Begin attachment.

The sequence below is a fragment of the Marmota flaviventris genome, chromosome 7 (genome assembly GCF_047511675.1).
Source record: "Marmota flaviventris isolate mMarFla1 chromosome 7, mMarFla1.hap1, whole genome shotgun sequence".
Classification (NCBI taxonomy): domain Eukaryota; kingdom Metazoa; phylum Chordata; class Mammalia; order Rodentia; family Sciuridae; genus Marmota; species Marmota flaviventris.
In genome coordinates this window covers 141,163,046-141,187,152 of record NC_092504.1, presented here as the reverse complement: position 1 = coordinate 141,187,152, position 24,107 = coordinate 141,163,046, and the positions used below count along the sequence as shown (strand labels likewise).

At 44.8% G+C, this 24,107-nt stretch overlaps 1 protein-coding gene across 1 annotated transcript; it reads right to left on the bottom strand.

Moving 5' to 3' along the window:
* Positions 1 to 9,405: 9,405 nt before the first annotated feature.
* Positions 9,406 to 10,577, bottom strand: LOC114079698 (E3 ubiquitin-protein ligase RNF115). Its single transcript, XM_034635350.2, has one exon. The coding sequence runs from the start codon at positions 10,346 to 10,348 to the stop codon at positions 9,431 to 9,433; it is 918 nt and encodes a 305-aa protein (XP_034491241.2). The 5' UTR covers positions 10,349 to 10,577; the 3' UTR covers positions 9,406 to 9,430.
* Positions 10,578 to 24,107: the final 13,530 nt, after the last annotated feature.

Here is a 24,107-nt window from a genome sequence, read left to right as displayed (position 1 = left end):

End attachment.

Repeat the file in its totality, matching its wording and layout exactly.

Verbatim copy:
The sequence below is a fragment of the Marmota flaviventris genome, chromosome 7 (genome assembly GCF_047511675.1).
Source record: "Marmota flaviventris isolate mMarFla1 chromosome 7, mMarFla1.hap1, whole genome shotgun sequence".
Classification (NCBI taxonomy): domain Eukaryota; kingdom Metazoa; phylum Chordata; class Mammalia; order Rodentia; family Sciuridae; genus Marmota; species Marmota flaviventris.
In genome coordinates this window covers 141,163,046-141,187,152 of record NC_092504.1, presented here as the reverse complement: position 1 = coordinate 141,187,152, position 24,107 = coordinate 141,163,046, and the positions used below count along the sequence as shown (strand labels likewise).

At 44.8% G+C, this 24,107-nt stretch overlaps 1 protein-coding gene across 1 annotated transcript; it reads right to left on the bottom strand.

Moving 5' to 3' along the window:
* Positions 1 to 9,405: 9,405 nt before the first annotated feature.
* Positions 9,406 to 10,577, bottom strand: LOC114079698 (E3 ubiquitin-protein ligase RNF115). Its single transcript, XM_034635350.2, has one exon. The coding sequence runs from the start codon at positions 10,346 to 10,348 to the stop codon at positions 9,431 to 9,433; it is 918 nt and encodes a 305-aa protein (XP_034491241.2). The 5' UTR covers positions 10,349 to 10,577; the 3' UTR covers positions 9,406 to 9,430.
* Positions 10,578 to 24,107: the final 13,530 nt, after the last annotated feature.

Here is a 24,107-nt window from a genome sequence, read left to right as displayed (position 1 = left end):